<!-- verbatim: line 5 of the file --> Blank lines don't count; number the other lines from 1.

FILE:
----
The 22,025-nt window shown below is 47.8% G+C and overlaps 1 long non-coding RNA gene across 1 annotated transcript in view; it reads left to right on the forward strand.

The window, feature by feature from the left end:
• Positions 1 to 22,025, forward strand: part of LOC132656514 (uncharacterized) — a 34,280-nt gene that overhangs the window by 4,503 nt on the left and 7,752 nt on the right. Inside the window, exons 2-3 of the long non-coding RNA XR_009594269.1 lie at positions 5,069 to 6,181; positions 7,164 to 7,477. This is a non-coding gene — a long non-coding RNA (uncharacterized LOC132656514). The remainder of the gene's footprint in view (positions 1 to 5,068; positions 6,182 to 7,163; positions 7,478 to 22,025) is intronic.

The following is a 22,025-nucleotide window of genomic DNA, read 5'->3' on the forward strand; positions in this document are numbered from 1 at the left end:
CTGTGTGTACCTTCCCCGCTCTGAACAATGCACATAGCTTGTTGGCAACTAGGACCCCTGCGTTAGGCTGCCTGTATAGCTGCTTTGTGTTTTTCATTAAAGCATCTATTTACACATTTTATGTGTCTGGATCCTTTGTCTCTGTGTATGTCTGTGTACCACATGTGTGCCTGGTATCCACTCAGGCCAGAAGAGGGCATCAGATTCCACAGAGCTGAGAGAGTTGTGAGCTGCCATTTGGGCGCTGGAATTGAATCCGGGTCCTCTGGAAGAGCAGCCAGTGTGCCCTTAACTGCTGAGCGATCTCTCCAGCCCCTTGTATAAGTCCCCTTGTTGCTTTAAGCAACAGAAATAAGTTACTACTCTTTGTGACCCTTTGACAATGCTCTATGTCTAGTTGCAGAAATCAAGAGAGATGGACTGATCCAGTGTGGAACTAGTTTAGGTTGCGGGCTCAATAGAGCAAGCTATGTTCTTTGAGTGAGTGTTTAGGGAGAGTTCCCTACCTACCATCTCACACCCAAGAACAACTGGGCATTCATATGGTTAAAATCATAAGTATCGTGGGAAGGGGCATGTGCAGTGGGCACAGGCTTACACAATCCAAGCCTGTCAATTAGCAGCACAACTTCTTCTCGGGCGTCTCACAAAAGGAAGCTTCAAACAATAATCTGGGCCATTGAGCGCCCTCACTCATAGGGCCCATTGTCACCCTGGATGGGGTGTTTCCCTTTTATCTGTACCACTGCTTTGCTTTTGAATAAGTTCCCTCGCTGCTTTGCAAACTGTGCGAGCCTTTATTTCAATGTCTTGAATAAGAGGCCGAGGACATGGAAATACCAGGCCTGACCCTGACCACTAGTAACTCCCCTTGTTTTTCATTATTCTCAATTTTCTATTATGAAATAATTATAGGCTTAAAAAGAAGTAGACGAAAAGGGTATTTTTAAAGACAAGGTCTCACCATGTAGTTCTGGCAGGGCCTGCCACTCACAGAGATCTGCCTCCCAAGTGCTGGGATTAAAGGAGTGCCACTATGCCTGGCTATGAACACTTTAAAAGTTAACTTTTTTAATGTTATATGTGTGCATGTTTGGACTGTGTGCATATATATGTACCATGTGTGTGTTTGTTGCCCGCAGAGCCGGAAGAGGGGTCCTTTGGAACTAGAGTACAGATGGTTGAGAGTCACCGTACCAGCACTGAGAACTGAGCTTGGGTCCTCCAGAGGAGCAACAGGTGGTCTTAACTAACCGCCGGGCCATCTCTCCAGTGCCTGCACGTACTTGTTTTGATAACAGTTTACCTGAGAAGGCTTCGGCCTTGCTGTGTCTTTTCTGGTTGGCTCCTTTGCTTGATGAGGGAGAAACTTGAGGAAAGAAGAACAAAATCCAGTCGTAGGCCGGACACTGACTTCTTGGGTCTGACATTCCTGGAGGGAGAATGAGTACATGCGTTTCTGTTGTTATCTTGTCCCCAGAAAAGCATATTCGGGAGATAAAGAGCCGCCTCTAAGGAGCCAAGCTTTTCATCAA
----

CTGTGTGTACCTTCCCCGCTCTGAACAATGCACATAGCTTGTTGGCAACTAGGACCCCTGCGTTAGGCTGCCTGTATAGCTGCTTTGTGTTTTTCATTAAAGCATCTATTTACACATTTTATGTGTCTGGATCCTTTGTCTCTGTGTATGTCTGTGTACCACATGTGTGCCTGGTATCCACTCAGGCCAGAAGAGGGCATCAGATTCCACAGAGCTGAGAGAGTTGTGAGCTGCCATTTGGGCGCTGGAATTGAATCCGGGTCCTCTGGAAGAGCAGCCAGTGTGCCCTTAACTGCTGAGCGATCTCTCCAGCCCCTTGTATAAGTCCCCTTGTTGCTTTAAGCAACAGAAATAAGTTACTACTCTTTGTGACCCTTTGACAATGCTCTATGTCTAGTTGCAGAAATCAAGAGAGATGGACTGATCCAGTGTGGAACTAGTTTAGGTTGCGGGCTCAATAGAGCAAGCTATGTTCTTTGAGTGAGTGTTTAGGGAGAGTTCCCTACCTACCATCTCACACCCAAGAACAACTGGGCATTCATATGGTTAAAATCATAAGTATCGTGGGAAGGGGCATGTGCAGTGGGCACAGGCTTACACAATCCAAGCCTGTCAATTAGCAGCACAACTTCTTCTCGGGCGTCTCACAAAAGGAAGCTTCAAACAATAATCTGGGCCATTGAGCGCCCTCACTCATAGGGCCCATTGTCACCCTGGATGGGGTGTTTCCCTTTTATCTGTACCACTGCTTTGCTTTTGAATAAGTTCCCTCGCTGCTTTGCAAACTGTGCGAGCCTTTATTTCAATGTCTTGAATAAGAGGCCGAGGACATGGAAATACCAGGCCTGACCCTGACCACTAGTAACTCCCCTTGTTTTTCATTATTCTCAATTTTCTATTATGAAATAATTATAGGCTTAAAAAGAAGTAGACGAAAAGGGTATTTTTAAAGACAAGGTCTCACCATGTAGTTCTGGCAGGGCCTGCCACTCACAGAGATCTGCCTCCCAAGTGCTGGGATTAAAGGAGTGCCACTATGCCTGGCTATGAACACTTTAAAAGTTAACTTTTTTAATGTTATATGTGTGCATGTTTGGACTGTGTGCATATATATGTACCATGTGTGTGTTTGTTGCCCGCAGAGCCGGAAGAGGGGTCCTTTGGAACTAGAGTACAGATGGTTGAGAGTCACCGTACCAGCACTGAGAACTGAGCTTGGGTCCTCCAGAGGAGCAACAGGTGGTCTTAACTAACCGCCGGGCCATCTCTCCAGTGCCTGCACGTACTTGTTTTGATAACAGTTTACCTGAGAAGGCTTCGGCCTTGCTGTGTCTTTTCTGGTTGGCTCCTTTGCTTGATGAGGGAGAAACTTGAGGAAAGAAGAACAAAATCCAGTCGTAGGCCGGACACTGACTTCTTGGGTCTGACATTCCTGGAGGGAGAATGAGTACATGCGTTTCTGTTGTTATCTTGTCCCCAGAAAAGCATATTCGGGAGATAAAGAGCCGCCTCTAAGGAGCCAAGCTTTTCATCAA